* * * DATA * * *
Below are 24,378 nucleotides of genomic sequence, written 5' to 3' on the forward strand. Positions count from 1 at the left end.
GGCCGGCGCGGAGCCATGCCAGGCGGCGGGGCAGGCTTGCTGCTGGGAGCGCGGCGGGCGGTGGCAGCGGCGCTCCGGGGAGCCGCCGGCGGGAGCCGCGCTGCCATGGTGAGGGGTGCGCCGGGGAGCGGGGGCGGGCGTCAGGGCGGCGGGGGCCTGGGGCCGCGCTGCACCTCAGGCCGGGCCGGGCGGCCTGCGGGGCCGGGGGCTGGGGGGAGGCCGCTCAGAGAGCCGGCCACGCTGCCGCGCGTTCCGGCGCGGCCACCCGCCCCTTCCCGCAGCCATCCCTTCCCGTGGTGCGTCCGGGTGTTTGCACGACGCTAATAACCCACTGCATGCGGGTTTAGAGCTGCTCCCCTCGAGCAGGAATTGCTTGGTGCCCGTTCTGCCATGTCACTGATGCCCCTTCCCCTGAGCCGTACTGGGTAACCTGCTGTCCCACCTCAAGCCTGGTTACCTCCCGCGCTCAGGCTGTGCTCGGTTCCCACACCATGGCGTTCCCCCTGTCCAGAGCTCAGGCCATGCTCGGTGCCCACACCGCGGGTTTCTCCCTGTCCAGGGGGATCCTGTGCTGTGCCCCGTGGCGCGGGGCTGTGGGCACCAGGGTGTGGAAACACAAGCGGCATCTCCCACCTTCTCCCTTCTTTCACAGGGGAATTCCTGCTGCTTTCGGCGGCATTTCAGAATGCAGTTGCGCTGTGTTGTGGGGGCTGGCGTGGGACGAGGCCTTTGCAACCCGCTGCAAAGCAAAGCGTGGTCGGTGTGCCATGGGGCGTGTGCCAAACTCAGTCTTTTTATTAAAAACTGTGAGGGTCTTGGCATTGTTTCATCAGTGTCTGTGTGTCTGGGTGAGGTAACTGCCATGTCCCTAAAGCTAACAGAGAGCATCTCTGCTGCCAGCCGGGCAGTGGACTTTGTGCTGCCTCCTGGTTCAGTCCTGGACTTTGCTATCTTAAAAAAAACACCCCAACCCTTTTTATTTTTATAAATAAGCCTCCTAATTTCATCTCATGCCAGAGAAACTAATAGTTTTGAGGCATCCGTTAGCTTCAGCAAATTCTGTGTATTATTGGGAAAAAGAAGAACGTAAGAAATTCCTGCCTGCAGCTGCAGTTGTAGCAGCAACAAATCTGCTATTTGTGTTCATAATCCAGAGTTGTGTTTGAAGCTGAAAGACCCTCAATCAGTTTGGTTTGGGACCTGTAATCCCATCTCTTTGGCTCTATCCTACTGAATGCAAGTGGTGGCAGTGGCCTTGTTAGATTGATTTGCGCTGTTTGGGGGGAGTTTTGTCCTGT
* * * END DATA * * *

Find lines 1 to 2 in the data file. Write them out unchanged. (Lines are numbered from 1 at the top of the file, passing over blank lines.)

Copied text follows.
Below are 24,378 nucleotides of genomic sequence, written 5' to 3' on the forward strand. Positions count from 1 at the left end.
GGCCGGCGCGGAGCCATGCCAGGCGGCGGGGCAGGCTTGCTGCTGGGAGCGCGGCGGGCGGTGGCAGCGGCGCTCCGGGGAGCCGCCGGCGGGAGCCGCGCTGCCATGGTGAGGGGTGCGCCGGGGAGCGGGGGCGGGCGTCAGGGCGGCGGGGGCCTGGGGCCGCGCTGCACCTCAGGCCGGGCCGGGCGGCCTGCGGGGCCGGGGGCTGGGGGGAGGCCGCTCAGAGAGCCGGCCACGCTGCCGCGCGTTCCGGCGCGGCCACCCGCCCCTTCCCGCAGCCATCCCTTCCCGTGGTGCGTCCGGGTGTTTGCACGACGCTAATAACCCACTGCATGCGGGTTTAGAGCTGCTCCCCTCGAGCAGGAATTGCTTGGTGCCCGTTCTGCCATGTCACTGATGCCCCTTCCCCTGAGCCGTACTGGGTAACCTGCTGTCCCACCTCAAGCCTGGTTACCTCCCGCGCTCAGGCTGTGCTCGGTTCCCACACCATGGCGTTCCCCCTGTCCAGAGCTCAGGCCATGCTCGGTGCCCACACCGCGGGTTTCTCCCTGTCCAGGGGGATCCTGTGCTGTGCCCCGTGGCGCGGGGCTGTGGGCACCAGGGTGTGGAAACACAAGCGGCATCTCCCACCTTCTCCCTTCTTTCACAGGGGAATTCCTGCTGCTTTCGGCGGCATTTCAGAATGCAGTTGCGCTGTGTTGTGGGGGCTGGCGTGGGACGAGGCCTTTGCAACCCGCTGCAAAGCAAAGCGTGGTCGGTGTGCCATGGGGCGTGTGCCAAACTCAGTCTTTTTATTAAAAACTGTGAGGGTCTTGGCATTGTTTCATCAGTGTCTGTGTGTCTGGGTGAGGTAACTGCCATGTCCCTAAAGCTAACAGAGAGCATCTCTGCTGCCAGCCGGGCAGTGGACTTTGTGCTGCCTCCTGGTTCAGTCCTGGACTTTGCTATCTTAAAAAAAACACCCCAACCCTTTTTATTTTTATAAATAAGCCTCCTAATTTCATCTCATGCCAGAGAAACTAATAGTTTTGAGGCATCCGTTAGCTTCAGCAAATTCTGTGTATTATTGGGAAAAAGAAGAACGTAAGAAATTCCTGCCTGCAGCTGCAGTTGTAGCAGCAACAAATCTGCTATTTGTGTTCATAATCCAGAGTTGTGTTTGAAGCTGAAAGACCCTCAATCAGTTTGGTTTGGGACCTGTAATCCCATCTCTTTGGCTCTATCCTACTGAATGCAAGTGGTGGCAGTGGCCTTGTTAGATTGATTTGCGCTGTTTGGGGGGAGTTTTGTCCTGT